Why is Melanoma on the Rise?


Despite better screening and better reporting, melanoma rates are on the rise in the United States. According to a study published in the January issue of the Journal of Investigative Dermatology, new cases of skin cancer melanoma increased by 3.1% annually from 1992-2004.

Journal of Investigative Dermatology

Despite better screening and better reporting, melanoma rates are on the rise in the United States. According to a study published in the January issue of the , new cases of skin cancer melanoma increased by 3.1% annually from 1992-2004. Overall, the rate of melanoma doubled across all socioeconomic groups. Lee Cranmer, MD, PhD, a medical oncologist at the Arizona Cancer Center, is not surprised by the data.

“Back in 1935, developing melanoma at a point in someone’s life was rare—about a 1 in 1500 risk,” Dr. Cranmer said. “Presently in the United States, the risk is about 1 in 55. That’s an exponential increase in the risk.” Dr. Cranmer said the rates are even higher in Australia, where 1 in 23 people will develop melanoma. Recognizing the increasing prevalence is one thing, but identifying why the number of melanoma cases has jumped is not as clear-cut.

Higher Rates Due to Better Screening?

One theory behind the increase in melanoma rates is that physicians are detecting more cases through earlier screening. The study disputes the notion that better screening and reporting are behind the increase. Melody Eide, MD, a dermatologist with Henry Ford Hospital in Detroit, sides with the study authors. “If the increase was truly due to just screening, then we would expect to see all thin melanomas that we were finding,” Dr. Eide explained.

In early stages, the melanoma is localized to one place and is less than <1 mm deep. As the condition progresses, the tumor penetrates deeper into the skin and spreads or metastasizes. Regular screening would ensure that more melanomas are identified while still thin. “The fact that they’re finding them thicker, especially among poorer people who have less access to skin exam screening, suggests that melanoma incidents are truly growing,” Dr. Eide said.

Answer More Complex than UV Exposure


From an epidemiological standpoint, Dr. Cranmer said all signs point to some aspect of ultraviolet light exposure as the primary cause of the increase in melanoma rates, coupled with a change in behavior. He pointed to the occupational and recreational sun exposure people get today versus people’s exposure 30 to 40 years ago. “If you took pictures of the beach in the 1950s there wasn’t much skin exposed…now, it’s a question of what skin exposed,” he said.

The tanning bed has come in for its own share of blame. Darrell Rigel, MD, clinical professor of dermatology at NYU Medical School, said there has been a marked increase in melanoma among women in their late 20s and early 30s. What distinguishes the behavior among members of this demographic from those in other demographics is their use of tanning beds. Dr. Rigel said melanoma is the most common cancer seen in women ages 25 to 29 years. “With a lot of these women, you see melanomas on areas where the sun doesn’t typically shine, but where the UV shines in the tanning beds.”

Dr. Cranmer acknowledged increased ultraviolet exposure was the simple answer, and the real answer is likely more complex. To illustrate, he explained that individuals who have a high level of the skin pigment melanin clearly are protected from developing melanoma in sun-exposed areas. This typically includes people whose ethnic origins are from tropical areas. The paradox, according to Dr. Cranmer, is that “they do develop melanoma, but they tend to develop it in non—sun-exposed surfaces, like the palms and soles of their hands.” This suggests something besides ultraviolet exposure is at work.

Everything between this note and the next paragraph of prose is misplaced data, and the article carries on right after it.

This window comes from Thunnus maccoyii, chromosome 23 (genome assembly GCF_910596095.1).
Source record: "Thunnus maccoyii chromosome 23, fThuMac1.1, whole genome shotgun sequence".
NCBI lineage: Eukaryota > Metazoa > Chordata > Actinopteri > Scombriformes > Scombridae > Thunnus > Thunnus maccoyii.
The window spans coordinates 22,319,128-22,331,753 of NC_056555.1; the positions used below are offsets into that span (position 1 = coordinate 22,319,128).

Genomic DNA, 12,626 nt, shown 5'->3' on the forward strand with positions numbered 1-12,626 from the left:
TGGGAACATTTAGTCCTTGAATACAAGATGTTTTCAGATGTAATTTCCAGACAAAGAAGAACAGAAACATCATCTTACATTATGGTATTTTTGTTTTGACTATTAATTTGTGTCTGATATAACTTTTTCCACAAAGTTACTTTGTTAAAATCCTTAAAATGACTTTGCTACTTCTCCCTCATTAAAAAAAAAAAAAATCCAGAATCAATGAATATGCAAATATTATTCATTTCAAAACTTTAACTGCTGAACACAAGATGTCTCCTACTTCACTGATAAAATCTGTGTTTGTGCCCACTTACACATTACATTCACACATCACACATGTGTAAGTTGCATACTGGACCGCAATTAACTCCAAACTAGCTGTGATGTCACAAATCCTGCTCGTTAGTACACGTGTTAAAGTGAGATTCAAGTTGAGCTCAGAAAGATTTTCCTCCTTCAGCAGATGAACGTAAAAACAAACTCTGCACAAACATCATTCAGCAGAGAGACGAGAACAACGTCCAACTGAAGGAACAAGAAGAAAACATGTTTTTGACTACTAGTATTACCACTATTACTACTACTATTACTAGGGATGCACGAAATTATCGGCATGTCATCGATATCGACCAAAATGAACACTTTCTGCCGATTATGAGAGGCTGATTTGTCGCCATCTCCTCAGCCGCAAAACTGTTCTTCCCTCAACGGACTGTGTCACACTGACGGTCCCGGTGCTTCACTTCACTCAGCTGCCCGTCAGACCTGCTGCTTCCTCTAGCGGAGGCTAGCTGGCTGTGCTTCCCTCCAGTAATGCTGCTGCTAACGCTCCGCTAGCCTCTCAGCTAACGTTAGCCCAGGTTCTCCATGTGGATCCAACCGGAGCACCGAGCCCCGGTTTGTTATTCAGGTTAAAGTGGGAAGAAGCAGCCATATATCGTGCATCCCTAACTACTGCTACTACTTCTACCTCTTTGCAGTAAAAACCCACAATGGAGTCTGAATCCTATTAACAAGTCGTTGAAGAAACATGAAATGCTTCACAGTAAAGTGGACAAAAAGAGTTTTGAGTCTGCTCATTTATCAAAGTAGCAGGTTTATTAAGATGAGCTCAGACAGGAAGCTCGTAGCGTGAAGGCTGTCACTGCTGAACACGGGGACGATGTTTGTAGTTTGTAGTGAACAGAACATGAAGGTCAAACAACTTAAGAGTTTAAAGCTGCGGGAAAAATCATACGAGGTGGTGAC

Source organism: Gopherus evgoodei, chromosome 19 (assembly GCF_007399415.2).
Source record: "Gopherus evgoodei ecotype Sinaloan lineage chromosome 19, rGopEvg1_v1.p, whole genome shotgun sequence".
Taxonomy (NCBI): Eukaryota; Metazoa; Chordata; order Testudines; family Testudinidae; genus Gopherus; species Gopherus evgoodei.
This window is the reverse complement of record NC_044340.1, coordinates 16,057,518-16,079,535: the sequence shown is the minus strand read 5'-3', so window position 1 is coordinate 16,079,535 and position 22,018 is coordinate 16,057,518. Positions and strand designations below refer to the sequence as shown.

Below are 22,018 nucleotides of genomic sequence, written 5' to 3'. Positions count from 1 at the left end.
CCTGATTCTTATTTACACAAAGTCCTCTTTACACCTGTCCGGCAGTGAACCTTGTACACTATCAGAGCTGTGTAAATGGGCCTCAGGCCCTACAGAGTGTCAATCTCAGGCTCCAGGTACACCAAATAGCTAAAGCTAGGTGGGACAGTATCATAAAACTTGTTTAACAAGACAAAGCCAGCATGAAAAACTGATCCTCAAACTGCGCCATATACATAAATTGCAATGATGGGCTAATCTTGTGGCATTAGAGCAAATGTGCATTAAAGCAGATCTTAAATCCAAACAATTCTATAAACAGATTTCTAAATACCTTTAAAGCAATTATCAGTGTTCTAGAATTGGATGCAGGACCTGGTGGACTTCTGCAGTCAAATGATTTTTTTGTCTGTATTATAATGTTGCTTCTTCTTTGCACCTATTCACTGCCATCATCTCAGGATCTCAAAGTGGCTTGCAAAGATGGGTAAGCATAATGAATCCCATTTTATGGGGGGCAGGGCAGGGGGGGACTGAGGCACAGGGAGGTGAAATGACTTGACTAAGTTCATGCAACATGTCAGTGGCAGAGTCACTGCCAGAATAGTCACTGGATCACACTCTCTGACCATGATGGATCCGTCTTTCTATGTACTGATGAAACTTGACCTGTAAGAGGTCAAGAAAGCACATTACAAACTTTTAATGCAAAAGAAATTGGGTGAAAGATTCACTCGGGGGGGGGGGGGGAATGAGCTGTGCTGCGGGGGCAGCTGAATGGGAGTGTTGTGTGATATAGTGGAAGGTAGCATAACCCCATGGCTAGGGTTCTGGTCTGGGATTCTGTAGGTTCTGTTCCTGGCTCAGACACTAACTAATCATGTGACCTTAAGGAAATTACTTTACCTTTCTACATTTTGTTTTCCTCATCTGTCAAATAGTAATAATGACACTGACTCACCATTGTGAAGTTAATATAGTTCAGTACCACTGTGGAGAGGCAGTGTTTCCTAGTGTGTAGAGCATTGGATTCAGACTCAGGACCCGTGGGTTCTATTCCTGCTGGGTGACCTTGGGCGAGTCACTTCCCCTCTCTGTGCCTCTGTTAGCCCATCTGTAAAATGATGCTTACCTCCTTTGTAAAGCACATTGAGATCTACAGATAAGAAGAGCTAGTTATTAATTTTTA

New Screening System Would Augment ABCDE Method

Dermatologists traditionally have diagnosed melanoma visually, using the age-old ABCDE method—Asymmetry, Border irregularity, Color variation, Diameter >6 mm, and Evolving. The problem with this technique, said Dr. Cranmer, is that it does not help identify lesions at the earliest stages of development. “But it’s the best we’ve got right now,” he said.

If Electo-Optical Sciences (EOS) gets its wish, dermatologists will soon get an upgrade in the way they evaluate patients for skin cancer. EOS is planning to file a Pre-Market Approval application with the US Food and Drug Administration for MelaFind, a noninvasive, point-of-care instrument that assists in the early detection of melanoma. In a recent study, MelaFind detected 125 out of 127 very early stage melanomas. Almost half were melanoma in situ, the most curable form of melanoma yet the most difficult to detect.

“What most of us are excited about is that MelaFind is detecting melanomas so early, earlier than expert eyes can do reliably,” said Joseph V. Gulfo, MD, president and CEO of EOS. Dr. Rigel agreed. “This should lead to improved biopsy efficiency and help reduce the number of unnecessary biopsies, which can be painful and scarring,” he said.

Of course, that does not mean clinicians should discard the ABCDE criteria. The ABCDE is a useful teaching tool, especially for inexperienced dermatologists, Dr. Cranmer said. While a system like MelaFind can augment visual inspection, visual inspection is still critical, said Dr. Cranmer. He added that the ‘E’ or Evolving aspect of ABCDE is especially important. “If something changes appreciably and you notice it, that’s the most important thing,” he said. He also offered his unique addition to the ABCDE: F, for family or friend. “If somebody tells you that you ought to have [a blemish] looked at,” he explained, “that’s probably pretty good advice.”

Ed Rabinowitz is a veteran healthcare writer and reporter. He welcomes comments at edwardr@frontiernet.net.

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